Back in April, we asked if mistress is an offensive word. And if so, is it only because there’s no equally underhanded word for an adulterous man?
Anne, as usual, had a lot to say on the topic:
“Master,” as a noun, came about in the 12th century, according to Merriam-Webster.com, and “mistress” in the 14th. It took somebody a couple hundred years to figure out that sometimes women are in charge OR to decide that they wanted another word.
My take is that “mistress” was the female equivalent of “master” for a long time (mistress of the house, mistress of ceremonies) before the secondary meaning came along. Perhaps it was originally a euphemism. Perhaps there is no male equivalent (as the plus-one who was not invited by the other spouse) because women, married or single, are often not seen as being distracted by sexual urges.
There’s a lot packed in there, and Anne makes several astute observations. Do women take “boy toys” for diversion less frequently than men run to mistresses for succor? Perhaps, but that doesn’t explain why a male analog for mistress wouldn’t have emerged. We have words to describe much rarer things (like silience).
But enough anomia. On to this month’s topic.
The original Dictionary.com article bore the title “Mistress” And Other Words That Have No Male Counterpart, which got me thinking on asymmetries – pairs of words that should convey equivalent meanings, but don’t. The article mentions bachelor/spinster. Another good example: governor/governess. Whereas mistress has described a woman in charge (and still does – headmistress, props mistress, &c.), I’m not sure governess has ever denoted a female head of state. Comment if I’m wrong.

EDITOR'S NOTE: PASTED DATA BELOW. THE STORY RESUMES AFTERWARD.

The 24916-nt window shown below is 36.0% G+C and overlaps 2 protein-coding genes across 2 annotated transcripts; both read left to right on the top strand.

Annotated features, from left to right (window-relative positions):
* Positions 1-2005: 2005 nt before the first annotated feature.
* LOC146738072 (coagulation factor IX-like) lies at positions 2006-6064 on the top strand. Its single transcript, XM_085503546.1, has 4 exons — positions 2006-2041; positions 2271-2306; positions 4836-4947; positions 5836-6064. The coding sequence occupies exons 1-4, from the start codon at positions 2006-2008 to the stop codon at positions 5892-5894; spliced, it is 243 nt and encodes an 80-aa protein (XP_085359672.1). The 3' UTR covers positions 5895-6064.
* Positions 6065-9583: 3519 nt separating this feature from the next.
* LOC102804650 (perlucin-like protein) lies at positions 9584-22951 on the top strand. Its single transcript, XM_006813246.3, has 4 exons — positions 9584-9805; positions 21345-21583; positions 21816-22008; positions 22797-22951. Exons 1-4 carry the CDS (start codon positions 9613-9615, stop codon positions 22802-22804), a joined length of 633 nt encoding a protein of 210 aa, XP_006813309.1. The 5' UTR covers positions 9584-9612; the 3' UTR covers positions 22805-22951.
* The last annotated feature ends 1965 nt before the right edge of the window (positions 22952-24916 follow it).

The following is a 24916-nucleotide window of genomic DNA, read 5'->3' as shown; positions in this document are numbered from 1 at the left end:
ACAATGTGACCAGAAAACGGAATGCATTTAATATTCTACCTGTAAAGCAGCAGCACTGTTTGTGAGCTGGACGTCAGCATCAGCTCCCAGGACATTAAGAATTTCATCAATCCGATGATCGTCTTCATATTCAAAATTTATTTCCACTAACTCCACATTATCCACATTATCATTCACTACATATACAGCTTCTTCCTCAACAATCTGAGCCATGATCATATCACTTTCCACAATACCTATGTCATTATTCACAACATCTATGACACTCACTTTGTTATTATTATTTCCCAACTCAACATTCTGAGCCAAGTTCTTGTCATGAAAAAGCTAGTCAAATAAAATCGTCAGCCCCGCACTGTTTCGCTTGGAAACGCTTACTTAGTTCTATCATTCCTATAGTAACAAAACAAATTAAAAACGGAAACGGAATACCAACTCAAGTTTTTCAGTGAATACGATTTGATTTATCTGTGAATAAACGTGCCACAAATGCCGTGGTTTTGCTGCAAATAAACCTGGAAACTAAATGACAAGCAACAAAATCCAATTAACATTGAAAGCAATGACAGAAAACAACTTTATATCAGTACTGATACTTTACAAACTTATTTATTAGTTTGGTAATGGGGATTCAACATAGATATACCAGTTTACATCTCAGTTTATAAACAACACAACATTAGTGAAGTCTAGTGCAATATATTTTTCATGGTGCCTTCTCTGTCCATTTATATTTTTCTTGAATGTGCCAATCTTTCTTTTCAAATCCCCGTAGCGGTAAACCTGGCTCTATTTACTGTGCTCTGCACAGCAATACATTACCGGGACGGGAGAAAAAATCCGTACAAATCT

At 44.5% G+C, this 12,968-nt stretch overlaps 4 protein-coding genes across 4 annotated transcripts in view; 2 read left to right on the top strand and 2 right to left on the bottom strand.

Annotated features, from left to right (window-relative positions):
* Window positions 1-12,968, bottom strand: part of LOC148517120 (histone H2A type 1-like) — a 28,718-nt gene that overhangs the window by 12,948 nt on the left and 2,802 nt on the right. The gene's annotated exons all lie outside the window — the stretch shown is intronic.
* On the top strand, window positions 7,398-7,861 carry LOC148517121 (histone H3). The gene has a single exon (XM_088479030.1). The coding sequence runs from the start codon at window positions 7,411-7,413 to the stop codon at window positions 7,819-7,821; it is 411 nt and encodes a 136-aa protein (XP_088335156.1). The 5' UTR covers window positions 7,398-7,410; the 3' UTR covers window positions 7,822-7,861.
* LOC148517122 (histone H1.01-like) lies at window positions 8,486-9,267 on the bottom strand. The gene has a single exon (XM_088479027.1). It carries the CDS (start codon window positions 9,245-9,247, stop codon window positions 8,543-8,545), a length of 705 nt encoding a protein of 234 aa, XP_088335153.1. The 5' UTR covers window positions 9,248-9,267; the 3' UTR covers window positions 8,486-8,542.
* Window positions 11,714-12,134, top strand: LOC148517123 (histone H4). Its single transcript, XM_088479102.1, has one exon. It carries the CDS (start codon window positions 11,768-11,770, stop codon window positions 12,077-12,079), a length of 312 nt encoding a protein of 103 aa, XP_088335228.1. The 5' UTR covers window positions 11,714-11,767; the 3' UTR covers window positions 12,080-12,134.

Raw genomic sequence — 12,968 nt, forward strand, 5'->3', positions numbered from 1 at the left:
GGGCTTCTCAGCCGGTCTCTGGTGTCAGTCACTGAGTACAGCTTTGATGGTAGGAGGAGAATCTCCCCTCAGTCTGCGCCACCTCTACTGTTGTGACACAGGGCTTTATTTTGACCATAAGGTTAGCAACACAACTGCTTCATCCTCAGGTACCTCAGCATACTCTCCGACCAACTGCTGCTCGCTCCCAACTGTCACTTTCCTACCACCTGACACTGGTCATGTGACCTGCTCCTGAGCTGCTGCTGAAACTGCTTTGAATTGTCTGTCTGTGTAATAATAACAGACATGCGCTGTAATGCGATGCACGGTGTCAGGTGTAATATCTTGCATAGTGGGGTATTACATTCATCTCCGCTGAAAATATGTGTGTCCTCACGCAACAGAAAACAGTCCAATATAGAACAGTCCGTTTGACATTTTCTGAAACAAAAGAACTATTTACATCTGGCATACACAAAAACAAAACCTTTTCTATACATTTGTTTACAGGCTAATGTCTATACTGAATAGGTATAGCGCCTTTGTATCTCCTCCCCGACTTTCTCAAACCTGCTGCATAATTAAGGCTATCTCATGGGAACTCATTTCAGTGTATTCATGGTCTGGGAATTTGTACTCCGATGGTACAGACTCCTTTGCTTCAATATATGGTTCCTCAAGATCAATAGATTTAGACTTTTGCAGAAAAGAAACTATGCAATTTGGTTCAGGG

The Dictionary.com article also mentioned bitch. I looked it up, and where a
female dog is a bitch, a male dog is
a… dog. At least that’s also a put-down,
and one that’s mostly directed at men. Is there a generic English animal name derived
from the female of the species? Yes: cow.*
Here’s another asymmetrical pair: courtier/courtesan. Both words originally described members of the
royal court. But courtesan soon took
on its primary meaning of a prostitute with an upscale clientele. Sometimes a courtesan wasn’t in general circulation –
in those cases, she would be more like a mistress.
And that brings us full circle. To close out this article, I
turn it back over to Anne:
[Mistress] has become pejorative. In related news, I think the word “master” has been touched more by its connection to the time of legal enslavement in this country than “mistress” has. Eventually, as is always true in language, we will devise new terms.
– Otto E. Mezzo
*What do you call a female cat – the counterpart to a tom? Answer next month.